Cortisol Release From Adipose Tissue by 11β-Hydroxysteroid Dehydrogenase Type 1 in Humans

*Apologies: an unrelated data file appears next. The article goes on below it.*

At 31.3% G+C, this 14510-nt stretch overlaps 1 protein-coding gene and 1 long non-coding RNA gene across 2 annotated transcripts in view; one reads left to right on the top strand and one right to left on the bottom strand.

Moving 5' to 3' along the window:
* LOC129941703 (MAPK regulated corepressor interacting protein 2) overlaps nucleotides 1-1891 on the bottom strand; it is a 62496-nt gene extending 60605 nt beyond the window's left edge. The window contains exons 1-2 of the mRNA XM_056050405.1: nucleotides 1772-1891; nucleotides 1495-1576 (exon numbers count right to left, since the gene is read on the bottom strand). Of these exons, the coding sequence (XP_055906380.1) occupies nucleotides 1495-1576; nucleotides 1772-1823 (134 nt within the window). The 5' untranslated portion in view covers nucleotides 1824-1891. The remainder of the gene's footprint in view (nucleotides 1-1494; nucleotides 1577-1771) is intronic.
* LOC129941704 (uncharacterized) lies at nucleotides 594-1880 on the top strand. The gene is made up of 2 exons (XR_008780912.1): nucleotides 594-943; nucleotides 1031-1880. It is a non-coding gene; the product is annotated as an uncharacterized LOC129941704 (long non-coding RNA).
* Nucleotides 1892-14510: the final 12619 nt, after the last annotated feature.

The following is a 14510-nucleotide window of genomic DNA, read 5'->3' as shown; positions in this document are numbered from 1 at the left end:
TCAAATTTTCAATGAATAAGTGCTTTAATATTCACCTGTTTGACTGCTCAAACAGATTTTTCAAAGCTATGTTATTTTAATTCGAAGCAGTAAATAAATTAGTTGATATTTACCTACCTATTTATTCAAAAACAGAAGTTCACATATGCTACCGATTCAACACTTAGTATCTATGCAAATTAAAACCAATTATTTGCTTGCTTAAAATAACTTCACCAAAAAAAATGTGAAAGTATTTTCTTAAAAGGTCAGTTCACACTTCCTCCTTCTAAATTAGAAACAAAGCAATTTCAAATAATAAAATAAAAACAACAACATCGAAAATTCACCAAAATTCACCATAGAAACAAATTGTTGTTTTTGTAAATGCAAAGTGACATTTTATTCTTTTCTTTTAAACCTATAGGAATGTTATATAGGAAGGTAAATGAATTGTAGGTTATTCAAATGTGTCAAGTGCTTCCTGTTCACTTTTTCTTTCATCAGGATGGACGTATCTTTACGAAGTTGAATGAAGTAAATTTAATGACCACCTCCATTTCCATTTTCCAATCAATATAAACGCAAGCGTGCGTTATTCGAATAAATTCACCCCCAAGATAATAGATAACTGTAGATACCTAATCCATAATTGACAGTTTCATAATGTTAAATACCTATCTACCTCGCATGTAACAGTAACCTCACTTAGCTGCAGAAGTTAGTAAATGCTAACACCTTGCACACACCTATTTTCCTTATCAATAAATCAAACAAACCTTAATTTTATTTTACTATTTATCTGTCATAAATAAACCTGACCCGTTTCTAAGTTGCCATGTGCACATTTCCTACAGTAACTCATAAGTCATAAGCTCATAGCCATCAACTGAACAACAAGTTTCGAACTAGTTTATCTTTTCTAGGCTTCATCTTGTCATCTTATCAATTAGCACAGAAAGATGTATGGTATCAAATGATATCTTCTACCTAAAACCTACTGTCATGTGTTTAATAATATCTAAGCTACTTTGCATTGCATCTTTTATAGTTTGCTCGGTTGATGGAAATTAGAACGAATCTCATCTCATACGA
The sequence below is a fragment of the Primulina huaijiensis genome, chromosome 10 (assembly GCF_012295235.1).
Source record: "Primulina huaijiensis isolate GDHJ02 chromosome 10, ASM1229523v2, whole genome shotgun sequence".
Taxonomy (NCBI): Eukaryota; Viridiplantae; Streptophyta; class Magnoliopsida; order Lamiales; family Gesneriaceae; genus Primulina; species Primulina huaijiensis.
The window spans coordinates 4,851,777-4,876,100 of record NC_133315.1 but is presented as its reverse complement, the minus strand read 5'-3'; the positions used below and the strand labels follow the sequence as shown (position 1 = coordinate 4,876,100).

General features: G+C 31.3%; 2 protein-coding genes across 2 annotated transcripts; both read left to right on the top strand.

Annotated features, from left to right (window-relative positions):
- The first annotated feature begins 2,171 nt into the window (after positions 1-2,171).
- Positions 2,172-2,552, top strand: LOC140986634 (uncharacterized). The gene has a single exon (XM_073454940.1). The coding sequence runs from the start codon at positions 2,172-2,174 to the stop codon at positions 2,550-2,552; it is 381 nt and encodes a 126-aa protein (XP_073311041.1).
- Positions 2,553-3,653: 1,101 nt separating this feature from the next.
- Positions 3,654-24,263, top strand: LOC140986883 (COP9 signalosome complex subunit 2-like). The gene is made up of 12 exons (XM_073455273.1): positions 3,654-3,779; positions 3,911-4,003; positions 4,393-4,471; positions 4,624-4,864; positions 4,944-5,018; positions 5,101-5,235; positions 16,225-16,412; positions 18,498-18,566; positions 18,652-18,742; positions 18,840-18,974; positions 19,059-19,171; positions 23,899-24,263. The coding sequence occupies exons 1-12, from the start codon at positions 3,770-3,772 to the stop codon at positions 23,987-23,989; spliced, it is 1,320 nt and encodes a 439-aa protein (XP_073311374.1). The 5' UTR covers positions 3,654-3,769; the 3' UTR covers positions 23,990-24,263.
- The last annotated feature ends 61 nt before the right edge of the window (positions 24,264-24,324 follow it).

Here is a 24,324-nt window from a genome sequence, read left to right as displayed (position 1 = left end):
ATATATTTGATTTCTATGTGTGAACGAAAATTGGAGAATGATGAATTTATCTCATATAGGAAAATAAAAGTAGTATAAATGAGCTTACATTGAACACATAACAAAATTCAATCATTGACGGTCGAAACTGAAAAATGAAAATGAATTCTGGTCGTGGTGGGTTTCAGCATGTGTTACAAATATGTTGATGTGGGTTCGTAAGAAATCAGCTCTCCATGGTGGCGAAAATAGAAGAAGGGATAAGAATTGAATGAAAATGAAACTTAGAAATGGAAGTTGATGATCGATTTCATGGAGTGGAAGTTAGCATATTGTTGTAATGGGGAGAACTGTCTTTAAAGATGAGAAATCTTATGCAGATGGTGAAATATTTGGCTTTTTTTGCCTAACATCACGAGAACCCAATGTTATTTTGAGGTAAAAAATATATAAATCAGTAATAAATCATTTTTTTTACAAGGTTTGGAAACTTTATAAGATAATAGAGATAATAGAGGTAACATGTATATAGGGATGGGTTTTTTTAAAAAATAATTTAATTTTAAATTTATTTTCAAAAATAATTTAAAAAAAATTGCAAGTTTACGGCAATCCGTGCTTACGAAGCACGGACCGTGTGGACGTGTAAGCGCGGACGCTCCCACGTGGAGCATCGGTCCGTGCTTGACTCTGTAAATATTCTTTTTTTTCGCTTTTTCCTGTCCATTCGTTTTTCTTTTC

OBJECTIVE—11β-Hydroxysteroid dehydrogenase type 1 (11β-HSD1) regenerates cortisol from cortisone. 11β-HSD1 mRNA and activity are increased in vitro in subcutaneous adipose tissue from obese patients. Inhibition of 11β-HSD1 is a promising therapeutic approach in type 2 diabetes. However, release of cortisol by 11β-HSD1 from adipose tissue and its effect on portal vein cortisol concentrations have not been quantified in vivo.RESEARCH DESIGN AND METHODS—Six healthy men underwent 9,11,12,12-[2H]4-cortisol infusions with simultaneous sampling of arterialized and superficial epigastric vein blood sampling. Four men with stable chronic liver disease and a transjugular intrahepatic porto-systemic shunt in situ underwent tracer infusion with simultaneous sampling from the portal vein, hepatic vein, and an arterialized peripheral vein.RESULTS—Significant cortisol and 9,12,12-[2H]3-cortisol release were observed from subcutaneous adipose tissue (15.0 [95% CI 0.4–29.5] and 8.7 [0.2–17.2] pmol · min−1 · 100 g−1 adipose tissue, respectively). Splanchnic release of cortisol and 9,12,12-[2H]3-cortisol (13.5 [3.6–23.5] and 8.0 [2.6–13.5] nmol/min, respectively) was accounted for entirely by the liver; release of cortisol from visceral tissues into portal vein was not detected.CONCLUSIONS—Cortisol is released from subcutaneous adipose tissue by 11β-HSD1 in humans, and increased enzyme expression in obesity is likely to increase local glucocorticoid signaling and contribute to whole-body cortisol regeneration. However, visceral adipose 11β-HSD1 activity is insufficient to increase portal vein cortisol concentrations and hence to influence intrahepatic glucocorticoid signaling.